At the center of this disorderly system sits the supreme leader, always a cleric, appointed for life. The first was the Khomenei; he was followed in 1989 by the current supreme leader, Ali Khamenei. There is a tendency for outsiders to see Khamenei as the stealth dictator of Iran, but he sees himself instead as a referee, following the consensus and intervening only in the case of a deadlock. Khamenei is now in his mid-seventies, and there is considerable discussion of who might succeed him. No heir apparent has been identified, and some observers believe that Khamenei's death will trigger a fratricidal power struggle. Others point out that Iran's factions all know they need a supreme leader to keep the system going, and are capable of settling on a compromise.

At a lower level, the factions can be uncompromising. After Mohammed Khatami, the first real reformer, became Iran's president in 1997, conservatives all but declared war on their own government. Fearing that the system would crash, Khamenei used his influence to steer Iran back to conservatism, leading to the election of Mahmoud Ahmadinejad in 2005. The expectation was that Ahmadinejad would establish a safe consensus -- but he quickly veered to the opposite extreme, establishing a hardline power base among the ruling elite, and taking on everyone else.

Ahmadinejad won a second term in 2009 by rigging the vote; Khamenei and other conservatives supported him since the alternative was another reformist, but the results were disastrous: street demonstrations of a magnitude not seen since the fall of the Shah, and a brutal security crackdown also reminiscent of the Shah's reign. Few wanted to go through such madness again, so in 2013, four conservative and two moderate candidates, all carefully vetted, were allowed to campaign on a more or less level playing field. Khamenei announced before the election that he was not endorsing any one candidate, and that "all votes will be counted."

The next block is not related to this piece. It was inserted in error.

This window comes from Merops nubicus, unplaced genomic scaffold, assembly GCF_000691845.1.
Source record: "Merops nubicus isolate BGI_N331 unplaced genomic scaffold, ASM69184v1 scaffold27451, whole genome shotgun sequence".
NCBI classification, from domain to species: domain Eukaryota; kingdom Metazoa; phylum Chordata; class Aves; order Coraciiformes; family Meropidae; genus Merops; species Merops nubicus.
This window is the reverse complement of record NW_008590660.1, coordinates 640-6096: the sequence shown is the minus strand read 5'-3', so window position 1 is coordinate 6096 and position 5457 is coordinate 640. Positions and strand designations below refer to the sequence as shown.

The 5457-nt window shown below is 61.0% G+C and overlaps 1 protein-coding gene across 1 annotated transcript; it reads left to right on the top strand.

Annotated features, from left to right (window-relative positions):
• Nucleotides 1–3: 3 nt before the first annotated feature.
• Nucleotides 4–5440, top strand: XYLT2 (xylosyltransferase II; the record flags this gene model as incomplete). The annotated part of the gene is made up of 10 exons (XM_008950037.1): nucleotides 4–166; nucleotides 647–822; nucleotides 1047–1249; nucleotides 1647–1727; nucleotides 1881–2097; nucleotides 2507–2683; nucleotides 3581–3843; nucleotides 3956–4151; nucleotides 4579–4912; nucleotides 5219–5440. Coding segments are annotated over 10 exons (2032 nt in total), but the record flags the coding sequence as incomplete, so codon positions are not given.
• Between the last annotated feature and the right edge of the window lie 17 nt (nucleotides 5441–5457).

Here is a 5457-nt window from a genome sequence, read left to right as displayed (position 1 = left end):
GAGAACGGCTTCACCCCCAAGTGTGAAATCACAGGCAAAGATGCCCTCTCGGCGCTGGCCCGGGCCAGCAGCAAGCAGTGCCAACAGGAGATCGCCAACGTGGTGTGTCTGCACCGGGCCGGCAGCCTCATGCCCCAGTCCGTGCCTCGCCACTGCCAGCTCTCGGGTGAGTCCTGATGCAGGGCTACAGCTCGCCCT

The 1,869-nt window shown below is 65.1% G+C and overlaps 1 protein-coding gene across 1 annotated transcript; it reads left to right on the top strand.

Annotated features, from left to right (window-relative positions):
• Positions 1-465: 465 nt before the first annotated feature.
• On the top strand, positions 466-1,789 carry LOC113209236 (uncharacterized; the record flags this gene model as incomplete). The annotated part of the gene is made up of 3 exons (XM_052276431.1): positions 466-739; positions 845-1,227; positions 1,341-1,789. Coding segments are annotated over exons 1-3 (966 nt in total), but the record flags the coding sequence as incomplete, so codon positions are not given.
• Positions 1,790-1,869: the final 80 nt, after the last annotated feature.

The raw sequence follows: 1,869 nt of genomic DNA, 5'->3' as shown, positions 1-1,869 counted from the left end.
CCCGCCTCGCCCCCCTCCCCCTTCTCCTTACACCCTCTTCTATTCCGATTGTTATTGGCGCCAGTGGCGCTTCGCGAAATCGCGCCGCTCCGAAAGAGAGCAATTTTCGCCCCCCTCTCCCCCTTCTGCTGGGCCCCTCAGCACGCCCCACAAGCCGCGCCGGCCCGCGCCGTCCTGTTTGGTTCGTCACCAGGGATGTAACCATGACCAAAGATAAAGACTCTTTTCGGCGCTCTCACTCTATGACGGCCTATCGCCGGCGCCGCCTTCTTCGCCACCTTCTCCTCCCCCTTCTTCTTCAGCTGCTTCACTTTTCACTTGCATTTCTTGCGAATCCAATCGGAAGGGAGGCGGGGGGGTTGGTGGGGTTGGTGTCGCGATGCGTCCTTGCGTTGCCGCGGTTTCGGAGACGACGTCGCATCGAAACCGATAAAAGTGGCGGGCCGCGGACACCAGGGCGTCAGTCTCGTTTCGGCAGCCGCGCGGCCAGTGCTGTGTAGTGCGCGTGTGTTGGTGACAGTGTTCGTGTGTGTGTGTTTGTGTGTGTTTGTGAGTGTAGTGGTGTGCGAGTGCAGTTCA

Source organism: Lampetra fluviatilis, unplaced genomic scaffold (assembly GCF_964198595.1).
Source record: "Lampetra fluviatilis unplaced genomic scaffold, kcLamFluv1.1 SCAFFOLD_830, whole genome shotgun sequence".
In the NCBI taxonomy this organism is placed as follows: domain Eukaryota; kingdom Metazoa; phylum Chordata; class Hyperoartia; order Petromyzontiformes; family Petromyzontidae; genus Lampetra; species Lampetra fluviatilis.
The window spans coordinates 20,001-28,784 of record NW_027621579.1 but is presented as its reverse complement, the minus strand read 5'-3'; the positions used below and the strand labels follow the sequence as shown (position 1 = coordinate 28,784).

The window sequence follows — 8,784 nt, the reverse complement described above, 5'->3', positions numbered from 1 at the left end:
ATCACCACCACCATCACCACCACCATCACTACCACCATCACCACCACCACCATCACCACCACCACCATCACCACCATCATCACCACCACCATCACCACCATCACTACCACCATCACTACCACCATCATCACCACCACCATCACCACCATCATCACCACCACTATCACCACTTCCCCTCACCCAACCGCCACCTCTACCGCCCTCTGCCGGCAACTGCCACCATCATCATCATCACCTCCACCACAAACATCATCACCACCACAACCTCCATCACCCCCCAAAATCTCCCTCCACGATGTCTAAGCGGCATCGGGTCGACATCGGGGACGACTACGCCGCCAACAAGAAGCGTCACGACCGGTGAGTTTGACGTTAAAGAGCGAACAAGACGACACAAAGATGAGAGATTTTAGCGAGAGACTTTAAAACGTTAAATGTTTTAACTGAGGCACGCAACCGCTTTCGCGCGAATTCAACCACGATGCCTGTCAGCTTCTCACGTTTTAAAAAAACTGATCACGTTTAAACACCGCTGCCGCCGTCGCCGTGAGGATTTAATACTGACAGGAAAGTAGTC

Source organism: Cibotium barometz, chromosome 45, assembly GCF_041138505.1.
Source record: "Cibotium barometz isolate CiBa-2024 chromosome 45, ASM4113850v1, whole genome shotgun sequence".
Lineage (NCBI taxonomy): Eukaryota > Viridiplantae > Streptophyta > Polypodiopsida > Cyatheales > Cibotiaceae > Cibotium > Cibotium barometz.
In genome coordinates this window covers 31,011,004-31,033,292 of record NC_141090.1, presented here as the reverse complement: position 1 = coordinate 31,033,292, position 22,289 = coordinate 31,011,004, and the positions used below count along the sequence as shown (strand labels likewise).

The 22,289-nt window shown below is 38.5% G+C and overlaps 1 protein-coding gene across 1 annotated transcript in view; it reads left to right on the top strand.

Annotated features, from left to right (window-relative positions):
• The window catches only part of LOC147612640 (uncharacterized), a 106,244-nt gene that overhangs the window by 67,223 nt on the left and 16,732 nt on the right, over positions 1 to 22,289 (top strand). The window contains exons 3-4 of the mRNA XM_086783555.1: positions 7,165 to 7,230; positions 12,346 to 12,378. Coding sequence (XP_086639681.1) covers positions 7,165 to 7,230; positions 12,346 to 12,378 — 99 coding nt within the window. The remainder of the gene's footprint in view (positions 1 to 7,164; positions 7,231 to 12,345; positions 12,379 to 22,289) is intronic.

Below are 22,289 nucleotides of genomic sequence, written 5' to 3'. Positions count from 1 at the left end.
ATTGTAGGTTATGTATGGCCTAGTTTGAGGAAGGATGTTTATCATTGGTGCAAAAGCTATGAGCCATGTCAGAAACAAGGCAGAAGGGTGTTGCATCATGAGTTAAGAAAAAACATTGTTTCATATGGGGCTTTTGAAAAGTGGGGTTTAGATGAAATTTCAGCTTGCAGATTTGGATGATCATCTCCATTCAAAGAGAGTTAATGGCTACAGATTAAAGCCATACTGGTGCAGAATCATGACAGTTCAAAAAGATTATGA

Hasan Rouhani won because he was the Goldilocks candidate: not too hot, not too cold. Reformists were most enthusiastic about Mohammed Reza Aref, vice president under Khatami -- but Aref's supporters convinced him that only Rouhani could actually win. Since the conservatives couldn't agree on their own candidates, that might not have actually been true, but the reformists didn't feel like taking chances, nor pushing a candidate who, as with Khatami, would face relentless opposition once in office. There was a time when they had been militant and uncompromising, but that time had passed, Khatami saying: "The hot-headed young learned to play politics in the Ahmadinejad years. They saw that fielding candidates who are die-hard reformists doesn't get results. They had to be more moderate, less ambitious. That's the lesson from the many defeats of the past."

Many reformists had been broken by the crackdown in 2009, seeing that their efforts had got their supports humiliated, disgraced, injured, in some cases killed. The discouraged stayed at home and smoked hashish; or left the country; or focused on non-political careers. Those who didn't drop out became cautious. However, on the other side of that coin, the clerics and generals realized that the price of the crackdown for the credibility of the regime was too high, and that it should not happen again. Many conservatives supported Rouhani in the 2013 elections.

After Rouhani won the election, Khamenei gave him public support. Nobody, least of all Rouhani, thought that support was unconditional, but he felt in a strong enough position to take risks, most significantly engaging the West in talks over Iran's nuclear program. It wasn't quite as risky as it might seem, since there is a consensus, however grudging, for a "central solution" to the problem of Iran's international isolation. According to Kevan Harris, an academic at Princeton University, "radicals on both sides are exhausted. They have run out of ideas. Neither ambitious reforms under Khatami nor hardline isolation under Ahmadinejad proved successful." [TO BE CONTINUED]


[FRI 13 FEB 15] THE COLD WAR (56)

* THE COLD WAR (56): With some encouragement from the Austrian peace treaty, in mid-July 1955, the leadership of the US, Great Britain, France, and the Soviet Union met in Geneva, with an eye to establishing better relations between West and East. There was, at the time, still ambiguity in the West on who was predominant in the Soviet hierarchy, and one of Eisenhower's motives in attending was to see who was really in charge; the CIA didn't know. He met with his old friend Marshal Zhukov, to find him sadly muted, only a shadow of the assertive person he had once been. He was clearly not in charge. That left Nikolai Bulganin, Premier of the Soviet Council of Ministers, and Nikita Khrushchev, First Secretary of the Communist Party of the USSR, as prospects.